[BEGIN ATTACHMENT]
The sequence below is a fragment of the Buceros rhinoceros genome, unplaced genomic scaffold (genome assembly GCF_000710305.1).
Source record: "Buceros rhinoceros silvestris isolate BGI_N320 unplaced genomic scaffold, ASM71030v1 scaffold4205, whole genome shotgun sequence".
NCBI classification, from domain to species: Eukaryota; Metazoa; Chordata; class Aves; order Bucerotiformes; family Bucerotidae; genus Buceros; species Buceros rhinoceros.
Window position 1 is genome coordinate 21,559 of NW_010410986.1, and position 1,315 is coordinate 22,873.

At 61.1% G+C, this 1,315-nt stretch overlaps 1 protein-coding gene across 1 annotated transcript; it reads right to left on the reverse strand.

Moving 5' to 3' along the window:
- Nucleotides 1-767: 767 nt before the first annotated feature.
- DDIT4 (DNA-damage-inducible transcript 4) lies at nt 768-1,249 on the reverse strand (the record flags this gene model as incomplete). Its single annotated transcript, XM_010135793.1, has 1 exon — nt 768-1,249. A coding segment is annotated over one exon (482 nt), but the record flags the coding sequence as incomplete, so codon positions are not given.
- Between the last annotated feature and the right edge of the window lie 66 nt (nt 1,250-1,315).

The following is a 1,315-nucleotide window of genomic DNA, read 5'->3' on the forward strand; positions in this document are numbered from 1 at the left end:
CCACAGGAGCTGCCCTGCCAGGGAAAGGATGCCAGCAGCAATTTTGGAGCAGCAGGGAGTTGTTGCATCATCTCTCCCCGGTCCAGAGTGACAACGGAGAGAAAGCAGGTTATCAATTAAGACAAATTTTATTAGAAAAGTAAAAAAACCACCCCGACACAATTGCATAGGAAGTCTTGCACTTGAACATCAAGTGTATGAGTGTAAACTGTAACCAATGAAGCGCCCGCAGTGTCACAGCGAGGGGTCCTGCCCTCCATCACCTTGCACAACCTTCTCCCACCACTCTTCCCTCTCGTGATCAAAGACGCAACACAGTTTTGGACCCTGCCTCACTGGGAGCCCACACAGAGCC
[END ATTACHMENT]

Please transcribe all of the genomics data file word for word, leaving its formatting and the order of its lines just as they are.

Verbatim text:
The sequence below is a fragment of the Buceros rhinoceros genome, unplaced genomic scaffold (genome assembly GCF_000710305.1).
Source record: "Buceros rhinoceros silvestris isolate BGI_N320 unplaced genomic scaffold, ASM71030v1 scaffold4205, whole genome shotgun sequence".
NCBI classification, from domain to species: Eukaryota; Metazoa; Chordata; class Aves; order Bucerotiformes; family Bucerotidae; genus Buceros; species Buceros rhinoceros.
Window position 1 is genome coordinate 21,559 of NW_010410986.1, and position 1,315 is coordinate 22,873.

At 61.1% G+C, this 1,315-nt stretch overlaps 1 protein-coding gene across 1 annotated transcript; it reads right to left on the reverse strand.

Moving 5' to 3' along the window:
- Nucleotides 1-767: 767 nt before the first annotated feature.
- DDIT4 (DNA-damage-inducible transcript 4) lies at nt 768-1,249 on the reverse strand (the record flags this gene model as incomplete). Its single annotated transcript, XM_010135793.1, has 1 exon — nt 768-1,249. A coding segment is annotated over one exon (482 nt), but the record flags the coding sequence as incomplete, so codon positions are not given.
- Between the last annotated feature and the right edge of the window lie 66 nt (nt 1,250-1,315).

The following is a 1,315-nucleotide window of genomic DNA, read 5'->3' on the forward strand; positions in this document are numbered from 1 at the left end:
CCACAGGAGCTGCCCTGCCAGGGAAAGGATGCCAGCAGCAATTTTGGAGCAGCAGGGAGTTGTTGCATCATCTCTCCCCGGTCCAGAGTGACAACGGAGAGAAAGCAGGTTATCAATTAAGACAAATTTTATTAGAAAAGTAAAAAAACCACCCCGACACAATTGCATAGGAAGTCTTGCACTTGAACATCAAGTGTATGAGTGTAAACTGTAACCAATGAAGCGCCCGCAGTGTCACAGCGAGGGGTCCTGCCCTCCATCACCTTGCACAACCTTCTCCCACCACTCTTCCCTCTCGTGATCAAAGACGCAACACAGTTTTGGACCCTGCCTCACTGGGAGCCCACACAGAGCC